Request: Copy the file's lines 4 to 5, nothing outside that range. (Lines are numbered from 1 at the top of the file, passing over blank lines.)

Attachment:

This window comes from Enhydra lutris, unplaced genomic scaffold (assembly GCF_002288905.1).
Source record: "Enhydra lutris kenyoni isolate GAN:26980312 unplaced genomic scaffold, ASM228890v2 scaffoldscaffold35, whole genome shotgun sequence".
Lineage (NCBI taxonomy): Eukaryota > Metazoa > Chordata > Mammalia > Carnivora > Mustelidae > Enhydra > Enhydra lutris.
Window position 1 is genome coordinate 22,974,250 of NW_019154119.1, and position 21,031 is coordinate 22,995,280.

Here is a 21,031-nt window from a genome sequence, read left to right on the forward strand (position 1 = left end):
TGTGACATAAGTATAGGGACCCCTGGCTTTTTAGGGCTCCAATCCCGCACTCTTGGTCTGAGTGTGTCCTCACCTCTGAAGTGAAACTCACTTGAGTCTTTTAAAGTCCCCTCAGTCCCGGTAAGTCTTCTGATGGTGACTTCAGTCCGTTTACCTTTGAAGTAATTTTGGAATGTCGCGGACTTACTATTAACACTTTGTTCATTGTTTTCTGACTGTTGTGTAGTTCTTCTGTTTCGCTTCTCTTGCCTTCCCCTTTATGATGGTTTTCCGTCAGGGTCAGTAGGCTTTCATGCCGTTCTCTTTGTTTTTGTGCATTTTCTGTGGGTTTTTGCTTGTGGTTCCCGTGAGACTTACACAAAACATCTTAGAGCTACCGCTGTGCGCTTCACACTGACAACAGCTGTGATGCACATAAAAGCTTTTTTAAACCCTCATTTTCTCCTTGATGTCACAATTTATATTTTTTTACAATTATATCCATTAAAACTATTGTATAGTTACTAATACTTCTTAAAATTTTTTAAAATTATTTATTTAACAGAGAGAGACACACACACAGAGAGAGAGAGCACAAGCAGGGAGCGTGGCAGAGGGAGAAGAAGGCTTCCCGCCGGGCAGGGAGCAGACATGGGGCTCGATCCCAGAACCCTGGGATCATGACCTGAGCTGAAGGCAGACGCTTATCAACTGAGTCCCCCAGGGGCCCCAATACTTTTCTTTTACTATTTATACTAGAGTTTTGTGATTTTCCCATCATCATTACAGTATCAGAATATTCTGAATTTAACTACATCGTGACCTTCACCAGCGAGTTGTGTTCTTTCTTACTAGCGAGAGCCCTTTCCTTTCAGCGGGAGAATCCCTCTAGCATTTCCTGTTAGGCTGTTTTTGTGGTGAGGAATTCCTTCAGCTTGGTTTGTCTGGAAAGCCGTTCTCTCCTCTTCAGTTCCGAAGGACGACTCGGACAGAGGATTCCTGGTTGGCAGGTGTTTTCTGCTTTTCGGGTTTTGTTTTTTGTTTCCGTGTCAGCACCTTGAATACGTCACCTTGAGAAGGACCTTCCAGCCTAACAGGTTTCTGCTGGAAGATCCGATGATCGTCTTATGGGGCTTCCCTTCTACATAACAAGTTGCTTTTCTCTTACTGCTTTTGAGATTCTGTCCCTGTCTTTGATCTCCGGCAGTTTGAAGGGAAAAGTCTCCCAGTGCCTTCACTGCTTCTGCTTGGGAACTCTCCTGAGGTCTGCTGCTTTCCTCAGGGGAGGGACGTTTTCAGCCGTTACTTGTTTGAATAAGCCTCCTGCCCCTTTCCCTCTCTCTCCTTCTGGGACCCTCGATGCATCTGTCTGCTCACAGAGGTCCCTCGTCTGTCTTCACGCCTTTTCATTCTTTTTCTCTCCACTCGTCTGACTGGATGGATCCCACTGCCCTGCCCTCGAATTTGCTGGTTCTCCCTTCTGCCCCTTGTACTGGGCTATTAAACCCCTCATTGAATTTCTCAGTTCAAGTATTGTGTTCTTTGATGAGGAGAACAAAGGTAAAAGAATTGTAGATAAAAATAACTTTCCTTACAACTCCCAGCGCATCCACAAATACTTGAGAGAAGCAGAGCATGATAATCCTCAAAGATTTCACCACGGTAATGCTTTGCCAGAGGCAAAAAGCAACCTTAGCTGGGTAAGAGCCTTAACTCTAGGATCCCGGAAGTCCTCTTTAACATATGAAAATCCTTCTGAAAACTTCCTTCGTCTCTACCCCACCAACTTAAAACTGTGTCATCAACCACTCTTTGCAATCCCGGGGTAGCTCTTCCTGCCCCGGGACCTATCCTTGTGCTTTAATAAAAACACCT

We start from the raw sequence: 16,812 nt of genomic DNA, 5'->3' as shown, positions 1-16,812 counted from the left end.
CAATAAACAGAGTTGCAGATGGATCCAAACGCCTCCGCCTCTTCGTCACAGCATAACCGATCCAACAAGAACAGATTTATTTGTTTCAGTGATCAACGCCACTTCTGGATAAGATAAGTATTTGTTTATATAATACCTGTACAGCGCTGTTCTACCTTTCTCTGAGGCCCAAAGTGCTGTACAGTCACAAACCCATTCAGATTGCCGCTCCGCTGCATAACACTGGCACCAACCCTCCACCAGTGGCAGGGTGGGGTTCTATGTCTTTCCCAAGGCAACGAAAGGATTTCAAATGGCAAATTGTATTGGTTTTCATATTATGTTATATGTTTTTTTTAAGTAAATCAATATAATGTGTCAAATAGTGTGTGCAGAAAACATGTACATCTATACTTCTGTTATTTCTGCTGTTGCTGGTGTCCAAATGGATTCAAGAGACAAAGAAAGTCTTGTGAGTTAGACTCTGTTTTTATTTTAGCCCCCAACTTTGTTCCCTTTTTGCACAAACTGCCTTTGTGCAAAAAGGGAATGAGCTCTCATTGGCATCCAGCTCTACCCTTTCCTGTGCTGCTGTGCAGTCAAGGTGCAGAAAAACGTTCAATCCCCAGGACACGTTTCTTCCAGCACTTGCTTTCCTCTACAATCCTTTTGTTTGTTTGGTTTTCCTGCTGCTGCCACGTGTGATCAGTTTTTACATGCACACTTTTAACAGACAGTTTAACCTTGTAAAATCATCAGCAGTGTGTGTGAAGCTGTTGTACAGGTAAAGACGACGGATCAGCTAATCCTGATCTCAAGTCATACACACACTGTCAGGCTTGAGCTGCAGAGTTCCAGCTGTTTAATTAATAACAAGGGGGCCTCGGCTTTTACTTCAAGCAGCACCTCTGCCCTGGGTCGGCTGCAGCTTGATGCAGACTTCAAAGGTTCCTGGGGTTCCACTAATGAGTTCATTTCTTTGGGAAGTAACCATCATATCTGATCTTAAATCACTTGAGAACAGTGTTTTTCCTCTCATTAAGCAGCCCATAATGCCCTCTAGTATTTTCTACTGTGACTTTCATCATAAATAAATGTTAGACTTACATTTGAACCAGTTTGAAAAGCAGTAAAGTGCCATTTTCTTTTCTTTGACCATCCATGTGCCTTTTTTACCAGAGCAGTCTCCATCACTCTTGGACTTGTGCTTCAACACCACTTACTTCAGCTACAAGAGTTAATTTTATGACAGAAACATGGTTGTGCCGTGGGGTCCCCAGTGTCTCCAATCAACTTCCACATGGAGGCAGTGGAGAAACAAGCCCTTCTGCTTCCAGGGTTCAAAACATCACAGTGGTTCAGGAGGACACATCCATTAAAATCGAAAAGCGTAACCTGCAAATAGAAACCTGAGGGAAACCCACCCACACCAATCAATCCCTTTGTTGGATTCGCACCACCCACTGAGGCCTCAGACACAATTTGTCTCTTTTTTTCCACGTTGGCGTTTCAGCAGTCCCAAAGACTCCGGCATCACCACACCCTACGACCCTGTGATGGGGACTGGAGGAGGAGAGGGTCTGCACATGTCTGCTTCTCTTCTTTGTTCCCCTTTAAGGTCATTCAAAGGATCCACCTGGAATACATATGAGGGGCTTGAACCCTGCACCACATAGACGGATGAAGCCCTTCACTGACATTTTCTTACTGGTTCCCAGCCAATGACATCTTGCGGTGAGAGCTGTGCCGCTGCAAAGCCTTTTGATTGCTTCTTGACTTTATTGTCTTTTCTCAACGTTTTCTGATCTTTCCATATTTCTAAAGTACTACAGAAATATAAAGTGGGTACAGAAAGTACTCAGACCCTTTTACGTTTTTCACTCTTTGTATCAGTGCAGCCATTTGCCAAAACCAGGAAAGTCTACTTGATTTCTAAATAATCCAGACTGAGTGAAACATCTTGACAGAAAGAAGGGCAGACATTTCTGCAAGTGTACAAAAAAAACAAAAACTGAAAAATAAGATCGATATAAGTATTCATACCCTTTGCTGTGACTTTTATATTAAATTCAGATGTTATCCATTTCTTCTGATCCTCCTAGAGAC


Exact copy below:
Window position 1 is genome coordinate 22,974,250 of NW_019154119.1, and position 21,031 is coordinate 22,995,280.

Here is a 21,031-nt window from a genome sequence, read left to right on the forward strand (position 1 = left end):